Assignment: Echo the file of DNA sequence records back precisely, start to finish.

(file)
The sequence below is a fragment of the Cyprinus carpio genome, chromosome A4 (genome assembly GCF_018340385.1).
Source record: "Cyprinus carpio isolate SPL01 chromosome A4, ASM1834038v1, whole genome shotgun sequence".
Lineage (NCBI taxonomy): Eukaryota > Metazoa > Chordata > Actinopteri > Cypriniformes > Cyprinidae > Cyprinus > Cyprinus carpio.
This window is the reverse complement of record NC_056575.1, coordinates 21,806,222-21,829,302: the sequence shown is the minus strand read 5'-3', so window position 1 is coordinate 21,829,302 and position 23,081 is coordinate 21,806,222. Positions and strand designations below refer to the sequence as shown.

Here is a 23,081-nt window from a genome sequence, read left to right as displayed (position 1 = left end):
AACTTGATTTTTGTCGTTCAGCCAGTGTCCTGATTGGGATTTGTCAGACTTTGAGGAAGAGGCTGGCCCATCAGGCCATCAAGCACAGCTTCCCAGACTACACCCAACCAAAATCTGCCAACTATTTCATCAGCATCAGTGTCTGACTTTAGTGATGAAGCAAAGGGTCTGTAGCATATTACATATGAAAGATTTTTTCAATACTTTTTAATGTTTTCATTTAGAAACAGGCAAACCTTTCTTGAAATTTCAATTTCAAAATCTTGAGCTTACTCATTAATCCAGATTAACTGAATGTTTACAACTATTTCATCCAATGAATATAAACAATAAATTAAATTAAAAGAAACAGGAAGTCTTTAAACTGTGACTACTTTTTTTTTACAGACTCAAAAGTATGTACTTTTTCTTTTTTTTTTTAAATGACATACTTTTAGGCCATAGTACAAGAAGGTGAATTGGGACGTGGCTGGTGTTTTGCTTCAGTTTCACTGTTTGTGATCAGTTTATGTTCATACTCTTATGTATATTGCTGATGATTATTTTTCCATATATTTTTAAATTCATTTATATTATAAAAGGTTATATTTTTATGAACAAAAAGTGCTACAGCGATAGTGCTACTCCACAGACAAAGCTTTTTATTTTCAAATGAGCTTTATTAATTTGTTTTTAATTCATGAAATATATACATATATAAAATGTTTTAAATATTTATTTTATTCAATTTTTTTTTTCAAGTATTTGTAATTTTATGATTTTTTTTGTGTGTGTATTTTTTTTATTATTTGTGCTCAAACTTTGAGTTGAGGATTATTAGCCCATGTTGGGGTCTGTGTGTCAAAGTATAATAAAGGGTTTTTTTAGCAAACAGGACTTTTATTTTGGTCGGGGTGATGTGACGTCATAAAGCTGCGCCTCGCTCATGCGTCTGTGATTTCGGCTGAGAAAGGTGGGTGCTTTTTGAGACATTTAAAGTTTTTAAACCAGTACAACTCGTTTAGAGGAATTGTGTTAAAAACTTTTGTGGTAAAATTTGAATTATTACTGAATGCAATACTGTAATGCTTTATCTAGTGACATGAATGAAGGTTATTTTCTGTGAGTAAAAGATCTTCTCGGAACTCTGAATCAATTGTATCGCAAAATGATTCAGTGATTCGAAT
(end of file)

The sequence below is a fragment of the Cyprinus carpio genome, chromosome A4 (genome assembly GCF_018340385.1).
Source record: "Cyprinus carpio isolate SPL01 chromosome A4, ASM1834038v1, whole genome shotgun sequence".
Lineage (NCBI taxonomy): Eukaryota > Metazoa > Chordata > Actinopteri > Cypriniformes > Cyprinidae > Cyprinus > Cyprinus carpio.
This window is the reverse complement of record NC_056575.1, coordinates 21,806,222-21,829,302: the sequence shown is the minus strand read 5'-3', so window position 1 is coordinate 21,829,302 and position 23,081 is coordinate 21,806,222. Positions and strand designations below refer to the sequence as shown.

Here is a 23,081-nt window from a genome sequence, read left to right as displayed (position 1 = left end):
AACTTGATTTTTGTCGTTCAGCCAGTGTCCTGATTGGGATTTGTCAGACTTTGAGGAAGAGGCTGGCCCATCAGGCCATCAAGCACAGCTTCCCAGACTACACCCAACCAAAATCTGCCAACTATTTCATCAGCATCAGTGTCTGACTTTAGTGATGAAGCAAAGGGTCTGTAGCATATTACATATGAAAGATTTTTTCAATACTTTTTAATGTTTTCATTTAGAAACAGGCAAACCTTTCTTGAAATTTCAATTTCAAAATCTTGAGCTTACTCATTAATCCAGATTAACTGAATGTTTACAACTATTTCATCCAATGAATATAAACAATAAATTAAATTAAAAGAAACAGGAAGTCTTTAAACTGTGACTACTTTTTTTTTACAGACTCAAAAGTATGTACTTTTTCTTTTTTTTTTTAAATGACATACTTTTAGGCCATAGTACAAGAAGGTGAATTGGGACGTGGCTGGTGTTTTGCTTCAGTTTCACTGTTTGTGATCAGTTTATGTTCATACTCTTATGTATATTGCTGATGATTATTTTTCCATATATTTTTAAATTCATTTATATTATAAAAGGTTATATTTTTATGAACAAAAAGTGCTACAGCGATAGTGCTACTCCACAGACAAAGCTTTTTATTTTCAAATGAGCTTTATTAATTTGTTTTTAATTCATGAAATATATACATATATAAAATGTTTTAAATATTTATTTTATTCAATTTTTTTTTTCAAGTATTTGTAATTTTATGATTTTTTTTGTGTGTGTATTTTTTTTATTATTTGTGCTCAAACTTTGAGTTGAGGATTATTAGCCCATGTTGGGGTCTGTGTGTCAAAGTATAATAAAGGGTTTTTTTAGCAAACAGGACTTTTATTTTGGTCGGGGTGATGTGACGTCATAAAGCTGCGCCTCGCTCATGCGTCTGTGATTTCGGCTGAGAAAGGTGGGTGCTTTTTGAGACATTTAAAGTTTTTAAACCAGTACAACTCGTTTAGAGGAATTGTGTTAAAAACTTTTGTGGTAAAATTTGAATTATTACTGAATGCAATACTGTAATGCTTTATCTAGTGACATGAATGAAGGTTATTTTCTGTGAGTAAAAGATCTTCTCGGAACTCTGAATCAATTGTATCGCAAAATGATTCAGTGATTCGAAT